“Yes, Sir. I think the optical ASICs might give us the combination of speed and flexibility we need to survive the high-bandwidth snap. We can’t afford to let the spider go tunnel-vision in the end-game.”
“That’s right,” he said. “I think you’re moving in the right direction.”
“But that’s not the reason I wanted to see you this morning. I thought maybe … we could use your classified conference room.”
The Asp studied Jenner for a moment and then pushed a pair of buttons on his desk. “Of course. I don’t think we’ll be bothered there.” They entered and he ushered her to a seat near one end of the oval table while he secured the room.
When he returned to his seat across from her, she handed him a hand-written note she’d prepared earlier: “It is very important that there be no way that the central computer or any of its slaves can overhear or observe our conversation in any way.”
He looked up at her in a long exchange. He sat back, retrieved his favorite pipe from the rack, reached for the gold lighter in the little recess atop the rack, and proceeded with his lighting ceremony. Jenner sat in silence, studying the battle line between two adjacent pieces of swirling walnut in the tabletop. After a couple clouds of smoke began to obscure the air between them, he set the gold lighter on the table directly between himself and Jenner.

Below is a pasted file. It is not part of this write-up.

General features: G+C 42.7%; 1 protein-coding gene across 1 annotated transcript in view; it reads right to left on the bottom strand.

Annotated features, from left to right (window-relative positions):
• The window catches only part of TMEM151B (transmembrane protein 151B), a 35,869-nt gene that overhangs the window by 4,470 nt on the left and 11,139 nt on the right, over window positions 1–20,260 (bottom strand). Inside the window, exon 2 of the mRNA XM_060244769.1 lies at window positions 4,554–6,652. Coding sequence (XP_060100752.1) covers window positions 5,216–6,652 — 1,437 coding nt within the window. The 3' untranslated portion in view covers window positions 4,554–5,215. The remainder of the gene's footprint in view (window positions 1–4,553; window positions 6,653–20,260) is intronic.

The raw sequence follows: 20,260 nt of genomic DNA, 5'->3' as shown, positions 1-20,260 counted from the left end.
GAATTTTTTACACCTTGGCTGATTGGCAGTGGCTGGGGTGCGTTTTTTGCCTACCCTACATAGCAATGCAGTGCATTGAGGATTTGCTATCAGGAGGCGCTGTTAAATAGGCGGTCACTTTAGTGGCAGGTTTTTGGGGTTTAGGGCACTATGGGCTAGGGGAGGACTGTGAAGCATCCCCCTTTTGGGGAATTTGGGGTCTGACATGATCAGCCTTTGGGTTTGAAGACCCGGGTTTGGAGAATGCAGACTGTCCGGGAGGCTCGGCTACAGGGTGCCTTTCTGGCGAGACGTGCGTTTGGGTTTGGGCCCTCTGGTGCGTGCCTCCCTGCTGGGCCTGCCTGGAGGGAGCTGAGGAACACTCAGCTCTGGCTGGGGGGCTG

The Asp examined the computer terminal built into the table and then at the multi-media center at the end of the room and drew another puff. He worked a verbal menu and then said, “Shut down for maintenance.” Nothing seemed to happen except for a green light on the console turning red and then going out. He then said, “Bring the number one projector up.” The projector did not respond. He looked at Jenner with raised eyebrows.
“I know this seems a bit odd, but …”
“What I know, Jenner, is that I have come to trust your judgment completely. Now, what is this all about?”
Jenner then leveled with the Asp about her years of hacking and her abuse of the system-manager privilege he’d granted her and ended with, “I believe the computer has matured into a totally unforeseen mode of operation well beyond what anyone might have suspected. Dr. Planck was responsible for its evolution and was the only one who probably understood what was really happening.”
The Asp was now on his second bowl of tobacco as he sat back into cracked leather, giving the impression of being at ease. “And you think the computer had him murdered.”
Jenner looked surprised. “Well, yes … but how did you know I was going to say that?”
“You’re an engineer, Jenner. The logic of your tale led irreversibly to it.”
“You don’t believe it, do you.”
“Do you have any evidence?”
“Remember when Winger was selected as the new AD?”
“Yes, that was a surprise to me.”
“It was a surprise to most others, too. Bethe actually won the selection. The computer falsified the election results.”
“You know that for certain?” he said.
She handed him another piece of paper with the hand-written actual results of the selection committee. He looked at her with a grin and said, “Do you have any other notes?”